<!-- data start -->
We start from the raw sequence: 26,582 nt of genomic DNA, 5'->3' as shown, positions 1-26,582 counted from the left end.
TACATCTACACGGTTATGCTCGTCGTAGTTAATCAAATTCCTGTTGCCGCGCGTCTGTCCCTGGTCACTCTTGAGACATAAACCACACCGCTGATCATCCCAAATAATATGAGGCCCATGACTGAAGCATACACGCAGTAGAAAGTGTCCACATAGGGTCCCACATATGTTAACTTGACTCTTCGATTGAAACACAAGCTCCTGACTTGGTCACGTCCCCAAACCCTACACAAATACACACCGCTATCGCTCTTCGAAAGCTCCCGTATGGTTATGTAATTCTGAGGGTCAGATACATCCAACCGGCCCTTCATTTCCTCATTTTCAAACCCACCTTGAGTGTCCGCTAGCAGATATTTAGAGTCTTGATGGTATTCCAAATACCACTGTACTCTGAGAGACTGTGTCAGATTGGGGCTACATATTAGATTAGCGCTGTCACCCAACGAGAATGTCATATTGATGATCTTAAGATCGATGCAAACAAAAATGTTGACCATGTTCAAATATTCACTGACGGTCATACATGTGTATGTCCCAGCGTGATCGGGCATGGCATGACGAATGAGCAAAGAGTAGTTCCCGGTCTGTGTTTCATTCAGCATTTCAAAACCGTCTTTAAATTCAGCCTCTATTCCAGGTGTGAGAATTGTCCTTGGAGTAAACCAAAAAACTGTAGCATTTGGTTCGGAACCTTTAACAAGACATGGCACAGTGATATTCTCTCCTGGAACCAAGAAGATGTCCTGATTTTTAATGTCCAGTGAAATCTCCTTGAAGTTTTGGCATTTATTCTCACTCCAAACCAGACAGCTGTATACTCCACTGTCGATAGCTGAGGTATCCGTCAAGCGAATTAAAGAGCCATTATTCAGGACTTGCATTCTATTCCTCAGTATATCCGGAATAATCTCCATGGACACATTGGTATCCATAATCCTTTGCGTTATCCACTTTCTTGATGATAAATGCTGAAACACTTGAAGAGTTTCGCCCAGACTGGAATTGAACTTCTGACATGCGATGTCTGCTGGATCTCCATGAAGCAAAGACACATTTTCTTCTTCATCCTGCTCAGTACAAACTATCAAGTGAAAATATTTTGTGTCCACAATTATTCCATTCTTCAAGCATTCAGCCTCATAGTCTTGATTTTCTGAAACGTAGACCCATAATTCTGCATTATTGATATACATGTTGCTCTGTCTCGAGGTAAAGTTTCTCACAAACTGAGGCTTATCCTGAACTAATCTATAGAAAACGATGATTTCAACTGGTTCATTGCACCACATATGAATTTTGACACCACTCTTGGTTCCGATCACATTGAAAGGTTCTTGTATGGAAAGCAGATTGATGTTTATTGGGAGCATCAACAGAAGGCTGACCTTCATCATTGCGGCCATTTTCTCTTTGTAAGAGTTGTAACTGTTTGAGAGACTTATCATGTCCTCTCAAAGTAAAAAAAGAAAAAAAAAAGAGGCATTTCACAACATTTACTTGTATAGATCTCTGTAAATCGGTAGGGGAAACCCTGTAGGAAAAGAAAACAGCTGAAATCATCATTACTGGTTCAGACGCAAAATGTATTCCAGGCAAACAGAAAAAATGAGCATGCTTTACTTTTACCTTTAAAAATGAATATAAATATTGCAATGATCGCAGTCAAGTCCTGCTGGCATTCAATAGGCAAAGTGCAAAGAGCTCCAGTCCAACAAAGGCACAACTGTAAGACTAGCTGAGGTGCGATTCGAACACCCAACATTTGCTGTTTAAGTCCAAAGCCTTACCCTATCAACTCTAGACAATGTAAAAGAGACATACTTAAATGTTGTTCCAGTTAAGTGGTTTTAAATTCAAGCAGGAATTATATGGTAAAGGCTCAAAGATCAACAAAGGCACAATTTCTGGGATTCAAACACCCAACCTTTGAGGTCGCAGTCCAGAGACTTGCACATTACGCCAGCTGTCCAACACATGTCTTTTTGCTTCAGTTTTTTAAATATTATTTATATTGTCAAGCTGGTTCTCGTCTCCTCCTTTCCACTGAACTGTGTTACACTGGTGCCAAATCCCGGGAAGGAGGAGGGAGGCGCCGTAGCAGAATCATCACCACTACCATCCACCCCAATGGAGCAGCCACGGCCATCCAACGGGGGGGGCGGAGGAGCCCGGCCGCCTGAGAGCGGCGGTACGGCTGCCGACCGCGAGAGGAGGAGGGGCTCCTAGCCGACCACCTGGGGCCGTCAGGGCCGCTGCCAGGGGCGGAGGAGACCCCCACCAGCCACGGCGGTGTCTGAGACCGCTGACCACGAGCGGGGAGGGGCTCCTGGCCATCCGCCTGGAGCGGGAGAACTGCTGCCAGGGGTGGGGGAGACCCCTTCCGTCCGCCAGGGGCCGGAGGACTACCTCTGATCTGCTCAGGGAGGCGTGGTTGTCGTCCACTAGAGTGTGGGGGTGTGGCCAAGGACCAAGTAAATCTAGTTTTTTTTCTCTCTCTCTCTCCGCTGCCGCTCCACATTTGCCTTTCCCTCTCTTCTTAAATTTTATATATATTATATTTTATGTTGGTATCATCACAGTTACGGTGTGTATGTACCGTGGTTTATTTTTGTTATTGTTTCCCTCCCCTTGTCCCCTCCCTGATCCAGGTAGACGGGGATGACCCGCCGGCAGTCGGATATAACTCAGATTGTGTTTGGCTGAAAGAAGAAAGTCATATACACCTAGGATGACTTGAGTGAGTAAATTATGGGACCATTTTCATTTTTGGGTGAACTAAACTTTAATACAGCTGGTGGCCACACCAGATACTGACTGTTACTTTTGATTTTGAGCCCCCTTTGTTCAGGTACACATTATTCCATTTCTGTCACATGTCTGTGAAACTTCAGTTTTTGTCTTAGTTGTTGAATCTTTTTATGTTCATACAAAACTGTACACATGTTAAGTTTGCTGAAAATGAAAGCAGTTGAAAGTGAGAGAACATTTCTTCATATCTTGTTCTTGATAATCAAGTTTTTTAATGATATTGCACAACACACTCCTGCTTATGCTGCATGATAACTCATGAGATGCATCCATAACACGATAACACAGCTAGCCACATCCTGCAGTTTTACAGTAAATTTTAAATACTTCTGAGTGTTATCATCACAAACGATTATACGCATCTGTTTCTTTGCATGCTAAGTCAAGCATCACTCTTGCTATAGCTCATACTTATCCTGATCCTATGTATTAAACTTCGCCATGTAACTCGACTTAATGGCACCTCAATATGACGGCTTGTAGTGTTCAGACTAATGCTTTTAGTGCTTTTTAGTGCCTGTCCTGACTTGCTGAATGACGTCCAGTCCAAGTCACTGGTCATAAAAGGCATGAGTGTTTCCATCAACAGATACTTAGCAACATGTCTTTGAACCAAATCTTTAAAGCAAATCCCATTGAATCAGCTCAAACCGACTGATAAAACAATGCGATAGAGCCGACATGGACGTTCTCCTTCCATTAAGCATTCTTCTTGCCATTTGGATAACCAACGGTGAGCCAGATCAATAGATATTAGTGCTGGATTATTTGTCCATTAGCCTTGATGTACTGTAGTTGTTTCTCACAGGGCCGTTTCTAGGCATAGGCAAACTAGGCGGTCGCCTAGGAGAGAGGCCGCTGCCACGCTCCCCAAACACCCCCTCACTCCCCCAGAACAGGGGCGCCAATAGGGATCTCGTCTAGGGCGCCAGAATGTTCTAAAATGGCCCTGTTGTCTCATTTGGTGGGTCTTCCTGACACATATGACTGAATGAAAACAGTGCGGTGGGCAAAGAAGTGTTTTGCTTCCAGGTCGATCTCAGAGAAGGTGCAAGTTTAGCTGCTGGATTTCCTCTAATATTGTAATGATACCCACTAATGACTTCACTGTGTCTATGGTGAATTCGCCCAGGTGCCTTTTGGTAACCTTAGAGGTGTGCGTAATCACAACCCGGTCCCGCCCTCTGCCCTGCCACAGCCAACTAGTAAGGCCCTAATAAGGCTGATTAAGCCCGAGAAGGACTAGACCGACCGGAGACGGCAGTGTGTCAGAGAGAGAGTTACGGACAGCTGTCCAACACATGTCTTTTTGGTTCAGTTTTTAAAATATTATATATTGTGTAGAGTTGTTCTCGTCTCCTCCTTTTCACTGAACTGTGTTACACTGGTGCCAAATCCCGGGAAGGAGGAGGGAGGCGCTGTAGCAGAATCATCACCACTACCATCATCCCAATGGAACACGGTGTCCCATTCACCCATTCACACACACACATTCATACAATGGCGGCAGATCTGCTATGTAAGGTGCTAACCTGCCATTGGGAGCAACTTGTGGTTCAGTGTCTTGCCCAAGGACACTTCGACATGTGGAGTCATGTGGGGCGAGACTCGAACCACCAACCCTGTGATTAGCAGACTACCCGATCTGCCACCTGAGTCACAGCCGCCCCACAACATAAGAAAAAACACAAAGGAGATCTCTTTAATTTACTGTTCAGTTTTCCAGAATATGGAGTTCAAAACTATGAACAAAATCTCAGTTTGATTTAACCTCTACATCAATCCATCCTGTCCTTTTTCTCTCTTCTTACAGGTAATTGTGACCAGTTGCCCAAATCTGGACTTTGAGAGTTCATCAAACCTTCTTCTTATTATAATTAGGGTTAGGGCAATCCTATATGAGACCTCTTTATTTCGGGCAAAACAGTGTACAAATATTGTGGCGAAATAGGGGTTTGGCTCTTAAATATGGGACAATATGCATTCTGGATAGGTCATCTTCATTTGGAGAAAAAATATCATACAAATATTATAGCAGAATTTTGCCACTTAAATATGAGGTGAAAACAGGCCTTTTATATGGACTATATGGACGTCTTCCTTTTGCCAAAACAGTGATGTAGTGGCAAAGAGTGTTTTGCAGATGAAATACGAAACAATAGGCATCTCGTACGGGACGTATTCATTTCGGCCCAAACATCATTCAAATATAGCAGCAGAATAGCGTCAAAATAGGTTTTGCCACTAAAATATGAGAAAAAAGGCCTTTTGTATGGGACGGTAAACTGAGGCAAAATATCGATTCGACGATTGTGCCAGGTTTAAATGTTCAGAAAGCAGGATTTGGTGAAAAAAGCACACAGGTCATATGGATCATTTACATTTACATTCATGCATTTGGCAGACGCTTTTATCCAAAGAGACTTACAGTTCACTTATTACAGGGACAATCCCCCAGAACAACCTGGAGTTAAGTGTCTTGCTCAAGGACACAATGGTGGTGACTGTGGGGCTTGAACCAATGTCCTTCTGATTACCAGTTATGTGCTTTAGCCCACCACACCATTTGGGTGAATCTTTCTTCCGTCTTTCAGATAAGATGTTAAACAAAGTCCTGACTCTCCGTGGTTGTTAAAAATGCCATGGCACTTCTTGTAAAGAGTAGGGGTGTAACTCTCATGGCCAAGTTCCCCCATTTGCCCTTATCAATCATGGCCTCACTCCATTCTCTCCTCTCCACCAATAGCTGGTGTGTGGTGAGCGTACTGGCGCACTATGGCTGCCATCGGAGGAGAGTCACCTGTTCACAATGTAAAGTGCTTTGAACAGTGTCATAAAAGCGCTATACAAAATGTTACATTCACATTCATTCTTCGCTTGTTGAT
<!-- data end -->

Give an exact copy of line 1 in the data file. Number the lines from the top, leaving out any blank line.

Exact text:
We start from the raw sequence: 26,582 nt of genomic DNA, 5'->3' as shown, positions 1-26,582 counted from the left end.